And finally, Homes for Scotland (HFS), the voice of the home building industry in Scotland, has today launched a new five-year strategy with a focus on improving quality and customer satisfaction.  The document was launched to an audience of 200 senior industry representatives and housing stakeholders at the HFS annual conference in Edinburgh.

Also announced at the conference was the extension of the ‘Five Star Builder’ initiative to Scotland, which will allow buyers of new homes to compare builders in terms of customer satisfaction. The scheme was previously limited to those building right across the UK, excluding those operating only north of the border.

If you or your organisation would benefit from our political insight and specialist knowledge and contacts at all political levels, please get in touch with Julie McLauchlan on 07734 932578 or julie.mclauchlan@perceptivecommunicators.co.uk

Scottish Political Insider – Friday 9 November 2018

Scottish Political Insider – Friday 9 November 2018

A major industrial story broke this week with the news that Michelin are leaving Dundee after nearly fifty years.  Michelin is to close its tyre factory in the city, with the loss of about 850 jobs, confirming that it would leave the city by 2020. The company said the factory was “unsuitable” given current market conditions and it would not be financially viable to invest further. Economy Secretary Derek Mackay MSP has visited the site and the union Unite has said the closure would be a “hammer-blow” to the city.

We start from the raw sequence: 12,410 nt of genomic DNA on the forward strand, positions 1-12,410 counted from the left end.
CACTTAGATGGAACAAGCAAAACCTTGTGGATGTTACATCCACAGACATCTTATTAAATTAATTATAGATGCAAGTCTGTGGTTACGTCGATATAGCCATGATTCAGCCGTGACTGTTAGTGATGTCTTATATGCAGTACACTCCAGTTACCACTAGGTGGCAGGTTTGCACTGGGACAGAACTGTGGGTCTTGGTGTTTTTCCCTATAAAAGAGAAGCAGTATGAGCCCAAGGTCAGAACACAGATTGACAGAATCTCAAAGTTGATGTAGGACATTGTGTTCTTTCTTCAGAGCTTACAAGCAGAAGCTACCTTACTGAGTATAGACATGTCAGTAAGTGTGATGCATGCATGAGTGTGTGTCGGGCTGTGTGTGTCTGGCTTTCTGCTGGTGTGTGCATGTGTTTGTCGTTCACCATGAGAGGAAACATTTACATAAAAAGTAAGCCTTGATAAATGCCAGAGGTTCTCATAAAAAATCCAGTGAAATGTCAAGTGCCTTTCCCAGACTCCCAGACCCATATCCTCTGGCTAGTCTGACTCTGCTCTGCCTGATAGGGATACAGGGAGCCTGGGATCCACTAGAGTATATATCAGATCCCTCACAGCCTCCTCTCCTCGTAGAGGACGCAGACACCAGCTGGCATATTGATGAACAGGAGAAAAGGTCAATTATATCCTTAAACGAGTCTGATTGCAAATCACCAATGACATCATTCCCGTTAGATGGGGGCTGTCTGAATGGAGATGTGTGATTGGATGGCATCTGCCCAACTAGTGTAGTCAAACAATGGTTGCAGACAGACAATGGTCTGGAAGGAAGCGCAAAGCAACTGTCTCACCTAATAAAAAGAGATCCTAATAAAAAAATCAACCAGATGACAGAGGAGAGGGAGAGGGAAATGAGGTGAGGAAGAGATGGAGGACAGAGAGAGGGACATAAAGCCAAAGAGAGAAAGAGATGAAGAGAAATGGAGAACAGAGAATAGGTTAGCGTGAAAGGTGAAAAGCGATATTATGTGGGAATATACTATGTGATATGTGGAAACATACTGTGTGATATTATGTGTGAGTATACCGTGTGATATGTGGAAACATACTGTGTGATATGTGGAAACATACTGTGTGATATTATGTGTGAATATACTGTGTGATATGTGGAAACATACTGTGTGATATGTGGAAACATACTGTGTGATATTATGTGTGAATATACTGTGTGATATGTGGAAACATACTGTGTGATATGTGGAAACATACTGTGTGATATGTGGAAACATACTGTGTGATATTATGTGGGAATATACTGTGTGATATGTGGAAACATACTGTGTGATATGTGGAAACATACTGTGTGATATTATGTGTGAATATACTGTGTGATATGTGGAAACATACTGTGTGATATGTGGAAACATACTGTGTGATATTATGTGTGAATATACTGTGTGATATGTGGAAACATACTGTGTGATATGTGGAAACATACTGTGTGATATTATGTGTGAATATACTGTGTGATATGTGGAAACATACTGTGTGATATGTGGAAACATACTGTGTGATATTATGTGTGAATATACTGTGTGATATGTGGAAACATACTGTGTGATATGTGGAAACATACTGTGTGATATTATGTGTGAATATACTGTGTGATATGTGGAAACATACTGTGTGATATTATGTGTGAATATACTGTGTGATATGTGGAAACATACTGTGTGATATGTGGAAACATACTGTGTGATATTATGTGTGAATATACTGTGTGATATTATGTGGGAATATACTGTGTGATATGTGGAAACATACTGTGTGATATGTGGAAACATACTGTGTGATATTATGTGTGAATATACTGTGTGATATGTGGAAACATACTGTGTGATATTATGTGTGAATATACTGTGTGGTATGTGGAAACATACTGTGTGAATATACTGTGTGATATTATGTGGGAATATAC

Still on business news and thousands of firms have been wound up over the past year in Scotland, new figures have revealed.   The official statistics showed there are now 345,915 private sector businesses north of the border. That compares to 354,745 the year before, a drop of 8830. The rate of private businesses per head of population is also worse in Scotland than the rest of the UK. Total business turnover is at its lowest level since 2015, while only a handful of local authority areas have seen an increase in business activity. The 2.5 per cent drop since 2017 is proof of the SNP’s “anti-business attitude”, the Scottish Conservatives have said in a quick response.

In other news, this week’s major study of note has found that Scotland is the most pro-migration country in the UK. The poll, conducted by Survation for Channel 4, found that Scots believed migration had a positive impact by a factor of three to two – with 44% agreeing and only 30% disagreeing.

We couldn’t forget Brexit and MSPs have voted to express their “unequivocal support” for a referendum on the final terms of Brexit. Holyrood voted by 65 to 30 in favour of such a move during a debate about the impact of leaving the EU. SNP, Green and Lib Dem MSPs were joined by two Scottish Labour members (including former leader Kezia Dugdale) in the vote, while the bulk of the Labour group abstained.

Earlier this week Deputy First Minister John Swinney MSP helped launch client, Construction Scotland’s new Strategy document.  Mr Swinney confirmed the Scottish Government supports Construction Scotland’s refreshed strategy and fully endorses the ambition of construction being a more productive, innovative, profitable and sustainable industry. This strategy focuses on the big issues and game-changers that are affecting the construction sector.  Each of the six priority areas will be addressed by an action plan for the industry, coordinated and facilitated by Construction Scotland, with key milestones and timescales for delivery.